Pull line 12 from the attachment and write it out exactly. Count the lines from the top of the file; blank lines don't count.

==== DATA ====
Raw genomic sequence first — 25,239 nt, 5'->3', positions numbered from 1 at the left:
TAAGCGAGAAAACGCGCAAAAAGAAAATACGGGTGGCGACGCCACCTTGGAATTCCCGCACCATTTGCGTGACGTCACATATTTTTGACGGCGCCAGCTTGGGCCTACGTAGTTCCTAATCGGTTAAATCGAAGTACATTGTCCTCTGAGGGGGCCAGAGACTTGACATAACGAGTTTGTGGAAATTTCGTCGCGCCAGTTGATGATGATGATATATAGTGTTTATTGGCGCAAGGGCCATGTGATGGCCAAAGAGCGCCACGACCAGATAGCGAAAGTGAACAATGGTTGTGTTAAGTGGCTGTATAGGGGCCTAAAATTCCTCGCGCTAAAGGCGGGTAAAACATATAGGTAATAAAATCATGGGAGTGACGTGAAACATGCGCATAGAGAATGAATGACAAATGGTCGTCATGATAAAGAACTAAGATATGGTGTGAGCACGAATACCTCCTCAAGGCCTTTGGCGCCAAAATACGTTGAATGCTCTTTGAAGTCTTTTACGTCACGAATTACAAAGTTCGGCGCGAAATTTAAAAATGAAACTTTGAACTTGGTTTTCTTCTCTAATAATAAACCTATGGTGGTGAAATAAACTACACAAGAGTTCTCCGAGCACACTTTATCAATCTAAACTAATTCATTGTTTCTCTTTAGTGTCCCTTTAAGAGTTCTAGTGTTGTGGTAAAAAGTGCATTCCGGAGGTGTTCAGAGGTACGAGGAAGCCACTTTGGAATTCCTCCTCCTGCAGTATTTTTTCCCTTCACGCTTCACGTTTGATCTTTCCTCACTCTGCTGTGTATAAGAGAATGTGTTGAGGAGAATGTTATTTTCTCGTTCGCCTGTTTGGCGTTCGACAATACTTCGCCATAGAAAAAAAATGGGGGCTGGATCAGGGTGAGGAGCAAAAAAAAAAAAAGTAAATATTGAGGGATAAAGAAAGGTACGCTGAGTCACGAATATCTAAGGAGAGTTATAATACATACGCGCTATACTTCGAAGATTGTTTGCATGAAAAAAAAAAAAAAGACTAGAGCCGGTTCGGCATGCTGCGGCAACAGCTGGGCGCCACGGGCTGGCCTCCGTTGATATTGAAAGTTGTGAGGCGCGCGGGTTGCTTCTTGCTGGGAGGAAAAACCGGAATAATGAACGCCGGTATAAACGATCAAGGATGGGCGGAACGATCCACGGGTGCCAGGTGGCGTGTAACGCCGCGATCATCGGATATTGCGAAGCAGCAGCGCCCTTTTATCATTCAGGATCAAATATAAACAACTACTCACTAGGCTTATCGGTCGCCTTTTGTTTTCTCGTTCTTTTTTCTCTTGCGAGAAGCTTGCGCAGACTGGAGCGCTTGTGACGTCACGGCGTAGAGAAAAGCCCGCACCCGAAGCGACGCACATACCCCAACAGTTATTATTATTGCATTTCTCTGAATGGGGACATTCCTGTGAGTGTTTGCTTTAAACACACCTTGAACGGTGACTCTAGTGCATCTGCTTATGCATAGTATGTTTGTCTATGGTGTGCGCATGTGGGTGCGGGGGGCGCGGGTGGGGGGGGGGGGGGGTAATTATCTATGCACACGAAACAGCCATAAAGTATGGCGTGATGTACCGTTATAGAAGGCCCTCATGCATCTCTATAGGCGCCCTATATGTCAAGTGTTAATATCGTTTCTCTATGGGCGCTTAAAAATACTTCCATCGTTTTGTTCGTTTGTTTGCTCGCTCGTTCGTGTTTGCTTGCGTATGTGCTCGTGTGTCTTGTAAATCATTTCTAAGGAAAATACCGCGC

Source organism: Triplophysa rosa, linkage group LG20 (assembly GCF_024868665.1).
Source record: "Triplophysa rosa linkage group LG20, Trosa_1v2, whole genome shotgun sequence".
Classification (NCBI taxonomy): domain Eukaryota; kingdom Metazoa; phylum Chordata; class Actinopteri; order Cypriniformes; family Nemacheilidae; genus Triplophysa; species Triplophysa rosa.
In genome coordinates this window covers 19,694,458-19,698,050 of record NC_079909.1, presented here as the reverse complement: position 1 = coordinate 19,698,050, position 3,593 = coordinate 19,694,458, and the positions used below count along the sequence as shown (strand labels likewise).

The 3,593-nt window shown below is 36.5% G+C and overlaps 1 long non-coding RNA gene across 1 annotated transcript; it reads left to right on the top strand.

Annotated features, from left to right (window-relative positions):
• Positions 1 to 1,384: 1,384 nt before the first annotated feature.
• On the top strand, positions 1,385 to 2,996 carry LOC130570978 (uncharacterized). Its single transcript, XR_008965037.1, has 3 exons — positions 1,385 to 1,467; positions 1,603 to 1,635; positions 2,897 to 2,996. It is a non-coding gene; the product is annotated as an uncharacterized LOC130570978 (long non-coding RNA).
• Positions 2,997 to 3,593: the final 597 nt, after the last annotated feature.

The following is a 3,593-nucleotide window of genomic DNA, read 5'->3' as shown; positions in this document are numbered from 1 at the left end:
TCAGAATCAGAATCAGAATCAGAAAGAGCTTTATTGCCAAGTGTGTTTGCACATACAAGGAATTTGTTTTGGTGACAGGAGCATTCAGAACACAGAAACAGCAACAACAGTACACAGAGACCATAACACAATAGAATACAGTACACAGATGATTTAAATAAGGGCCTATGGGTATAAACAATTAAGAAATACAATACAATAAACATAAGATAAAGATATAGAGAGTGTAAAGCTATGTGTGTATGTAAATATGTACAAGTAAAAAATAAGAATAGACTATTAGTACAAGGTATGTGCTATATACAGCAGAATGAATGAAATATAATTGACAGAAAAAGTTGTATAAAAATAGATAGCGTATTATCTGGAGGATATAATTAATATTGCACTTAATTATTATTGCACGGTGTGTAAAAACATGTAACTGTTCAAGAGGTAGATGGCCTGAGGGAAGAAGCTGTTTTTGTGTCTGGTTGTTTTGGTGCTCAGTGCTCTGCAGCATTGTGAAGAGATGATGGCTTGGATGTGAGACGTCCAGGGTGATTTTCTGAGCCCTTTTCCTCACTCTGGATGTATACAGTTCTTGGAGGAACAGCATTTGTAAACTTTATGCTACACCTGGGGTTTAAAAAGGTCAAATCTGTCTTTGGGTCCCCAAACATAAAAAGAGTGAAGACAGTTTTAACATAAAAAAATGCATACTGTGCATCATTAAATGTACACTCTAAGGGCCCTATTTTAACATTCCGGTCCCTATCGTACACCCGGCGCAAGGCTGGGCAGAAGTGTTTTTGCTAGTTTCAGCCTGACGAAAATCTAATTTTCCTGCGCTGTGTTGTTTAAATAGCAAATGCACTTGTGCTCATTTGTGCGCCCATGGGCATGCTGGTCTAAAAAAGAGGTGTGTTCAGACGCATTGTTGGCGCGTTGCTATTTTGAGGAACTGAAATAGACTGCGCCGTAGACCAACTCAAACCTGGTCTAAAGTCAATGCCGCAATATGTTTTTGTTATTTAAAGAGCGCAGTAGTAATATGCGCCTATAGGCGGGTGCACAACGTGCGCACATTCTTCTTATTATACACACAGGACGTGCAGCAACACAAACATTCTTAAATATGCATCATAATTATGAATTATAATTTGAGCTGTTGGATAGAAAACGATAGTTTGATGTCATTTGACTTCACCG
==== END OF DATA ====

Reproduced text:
The following is a 3,593-nucleotide window of genomic DNA, read 5'->3' as shown; positions in this document are numbered from 1 at the left end: